The novel is rich in symbolism. A few symbols that come to mind that are present in most characters' stories are food, money, and the road. Food, in the novel, seems to represent the characters' relationship to society. Since each character is an outcast in some way, we see their perspectives on their status through food. Christmas rebels. He tells Byron to "keep your muck" when Bryon offers the starving Christmas his lunch at the planing mill. He refuses to accept Mrs. McEachern's food, throwing it on the floor when she offers it to him. At Burden's house, he again throws food against the wall, rebelling against Burden's increasing control of him. Much can be learned about Christmas through the incidents that involve food. He is rebellious, hostile, and alienated. He will not accept handouts, charity in any way, and will not let himself be indebted to anyone. Lena, on the other hand, accepts food offered to her by others, but she "et dainty." She is conscious of how she is viewed by others and though not completely comfortable eating with others, she stays serene and calm. She even offers her sardines to another. The way others react to her in these food incidents shows to some extent their judgment of her. People are kind, but judgmental of her state as pregnant and unwed.
Money symbolizes more a system of rewards and punishments. Christmas is bribed with a silver dollar at the orphanage, an act that leads to his subsequent lack of trust for women, whom he sees as unpredictable. He stands up to McEachern when he sells his heifer and refuses to accept McEachern's beatings anymore. And, of course, it is the reward money offered by Miss Burden's family that results in Christmas' ultimate capture and death. But financial terms become much more symbolic of Faulkner's major ideas in Byron's discussions with Hightower. Byron distinguishes good and bad men. The bad men are the ones who do not pay the "bill." The good men are the ones who pay the bill when it comes around. In this way, the bill represents man's responsibility to his fellow man. The men with morals, like Byron, will attempt to act responsibly where there is a need, even if the need (or bill) is not his.
And of course the road is important in many of the stories as well: Christmas goes in a circle; Hightower takes the short walk and to Lena's cabin and back again; Lena and Byron head toward Tennessee at the novel's end. Their paths in many ways mirror their progress, or lack of it, in finding the "light in August," or to "live in peace with his fellow man." Christmas only goes round in circles and never really gets closer to this goal; Hightower does come out of his isolation and returns a new man, but maybe too old and weak to do much else; Lena and Byron are moving on a path that will lead them to home and family.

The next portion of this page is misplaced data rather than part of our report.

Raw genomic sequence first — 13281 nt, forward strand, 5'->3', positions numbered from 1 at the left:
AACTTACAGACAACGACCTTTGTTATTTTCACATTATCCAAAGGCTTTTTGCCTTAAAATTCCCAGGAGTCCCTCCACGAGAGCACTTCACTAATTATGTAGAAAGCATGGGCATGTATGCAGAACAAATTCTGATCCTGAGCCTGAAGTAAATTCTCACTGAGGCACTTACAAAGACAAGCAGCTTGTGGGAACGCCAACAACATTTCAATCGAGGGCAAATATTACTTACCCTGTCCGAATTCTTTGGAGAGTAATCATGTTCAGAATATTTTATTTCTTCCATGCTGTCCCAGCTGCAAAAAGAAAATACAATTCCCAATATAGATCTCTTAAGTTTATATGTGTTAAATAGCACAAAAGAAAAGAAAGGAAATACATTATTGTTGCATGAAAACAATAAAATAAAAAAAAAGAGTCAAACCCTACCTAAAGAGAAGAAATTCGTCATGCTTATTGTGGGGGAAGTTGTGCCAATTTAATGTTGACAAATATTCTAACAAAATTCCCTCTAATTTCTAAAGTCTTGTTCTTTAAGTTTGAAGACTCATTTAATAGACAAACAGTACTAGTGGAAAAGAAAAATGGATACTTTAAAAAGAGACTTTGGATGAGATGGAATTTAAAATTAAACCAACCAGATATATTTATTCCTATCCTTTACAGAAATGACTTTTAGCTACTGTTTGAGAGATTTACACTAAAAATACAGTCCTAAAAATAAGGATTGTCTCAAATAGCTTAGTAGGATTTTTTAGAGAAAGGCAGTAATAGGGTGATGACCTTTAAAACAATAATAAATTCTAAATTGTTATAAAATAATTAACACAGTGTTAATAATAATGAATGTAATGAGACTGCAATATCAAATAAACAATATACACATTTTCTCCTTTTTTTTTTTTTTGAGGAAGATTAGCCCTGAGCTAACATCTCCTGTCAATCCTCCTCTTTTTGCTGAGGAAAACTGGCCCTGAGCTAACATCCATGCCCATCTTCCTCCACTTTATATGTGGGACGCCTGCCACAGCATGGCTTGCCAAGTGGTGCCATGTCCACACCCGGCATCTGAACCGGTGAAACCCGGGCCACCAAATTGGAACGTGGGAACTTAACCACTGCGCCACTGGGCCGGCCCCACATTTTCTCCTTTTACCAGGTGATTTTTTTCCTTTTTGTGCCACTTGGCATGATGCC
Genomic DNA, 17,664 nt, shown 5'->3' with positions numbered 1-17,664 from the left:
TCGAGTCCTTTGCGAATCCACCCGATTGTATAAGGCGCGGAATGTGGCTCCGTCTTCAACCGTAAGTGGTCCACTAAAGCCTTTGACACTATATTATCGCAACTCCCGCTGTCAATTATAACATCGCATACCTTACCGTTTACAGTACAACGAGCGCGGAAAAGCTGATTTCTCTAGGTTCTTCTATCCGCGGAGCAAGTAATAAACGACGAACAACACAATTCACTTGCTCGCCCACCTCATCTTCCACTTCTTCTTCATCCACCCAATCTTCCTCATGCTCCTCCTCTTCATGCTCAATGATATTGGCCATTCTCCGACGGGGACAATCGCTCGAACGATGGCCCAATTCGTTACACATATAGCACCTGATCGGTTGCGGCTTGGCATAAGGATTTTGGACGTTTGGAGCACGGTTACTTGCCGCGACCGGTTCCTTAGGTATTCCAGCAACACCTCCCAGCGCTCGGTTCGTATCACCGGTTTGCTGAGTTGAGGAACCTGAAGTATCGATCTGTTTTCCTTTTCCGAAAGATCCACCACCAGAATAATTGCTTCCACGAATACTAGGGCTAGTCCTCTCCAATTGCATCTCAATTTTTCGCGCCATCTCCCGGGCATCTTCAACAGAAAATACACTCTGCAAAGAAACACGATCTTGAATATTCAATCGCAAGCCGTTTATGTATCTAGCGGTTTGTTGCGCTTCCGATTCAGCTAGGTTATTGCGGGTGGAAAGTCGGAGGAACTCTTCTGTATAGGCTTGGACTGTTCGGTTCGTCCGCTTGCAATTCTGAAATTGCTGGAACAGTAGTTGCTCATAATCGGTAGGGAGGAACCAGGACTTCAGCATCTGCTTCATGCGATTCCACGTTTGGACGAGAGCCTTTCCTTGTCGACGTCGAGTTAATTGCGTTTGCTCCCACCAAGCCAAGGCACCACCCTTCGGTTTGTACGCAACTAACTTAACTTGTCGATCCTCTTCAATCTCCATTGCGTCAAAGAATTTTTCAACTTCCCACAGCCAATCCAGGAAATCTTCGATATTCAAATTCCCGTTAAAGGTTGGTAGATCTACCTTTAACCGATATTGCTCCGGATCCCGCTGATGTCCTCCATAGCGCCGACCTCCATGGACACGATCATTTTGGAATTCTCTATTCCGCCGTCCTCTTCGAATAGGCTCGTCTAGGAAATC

Light in August
1)The legacies of slavery and racism are central to Light in August. Joe Christmas spends his life haunted by his blackness, the status of which is never actually confirmed in the novel. The book suggests that in 1920s America, knowledge about someone's race was much more about perception, hearsay, and opinion than it was about objectivity.
2)Several characters in Light in August are haunted by history. Joanna Burden carries this in her name, as her family history is a burden that keeps her from ever being able to move out from under the shadow of her male ancestors. Similarly, Hightower allowed the myth of his grandfather to dominate his life, and he moved to Jefferson pretty much because he was obsessed with the heroic idea of this man. Interestingly, the characters who aren't so consumed by the past, Byron and Lena, are two of the only characters still standing at the end of the novel.
3)Characters in Light in August are distinguished from one another through how they perceive their free will. Christmas struggles with these concepts throughout the book, constantly referring to warring factions inside of himself – the black and the white, the violent person and the non-violent, the child and the man – and usually blaming others for his problems rather than admitting to his own choice in the situation. Hightower struggles with these things too, but eventually he comes to accept that he made certain decisions in life (he chose to ignore his wife, for example) which had certain effects (his wife cheated on him and died). Christmas is never able to take responsibility for killing Miss Burden because he believes he was compelled by something totally out of his control.
4)In a small town like Jefferson, everyone's up in everyone else's business, which makes privacy difficult. The town is also extremely judgmental, and Light in August is set in 1920s America, so things are a lot more conservative. This conservatism leads Joanna Burden and Hightower into their roles as outsiders – Joanna is an outsider because of her progressive views and because she never marries, while Hightower is cast out of the church because of his wife's adultery and death. Both of these characters struggle against the societies in which they live but they also remain somewhat loyal to them, refusing to leave the town of Jefferson since it's the only town they've ever known. In this sense, they embody the struggle between the individual and his or her surroundings.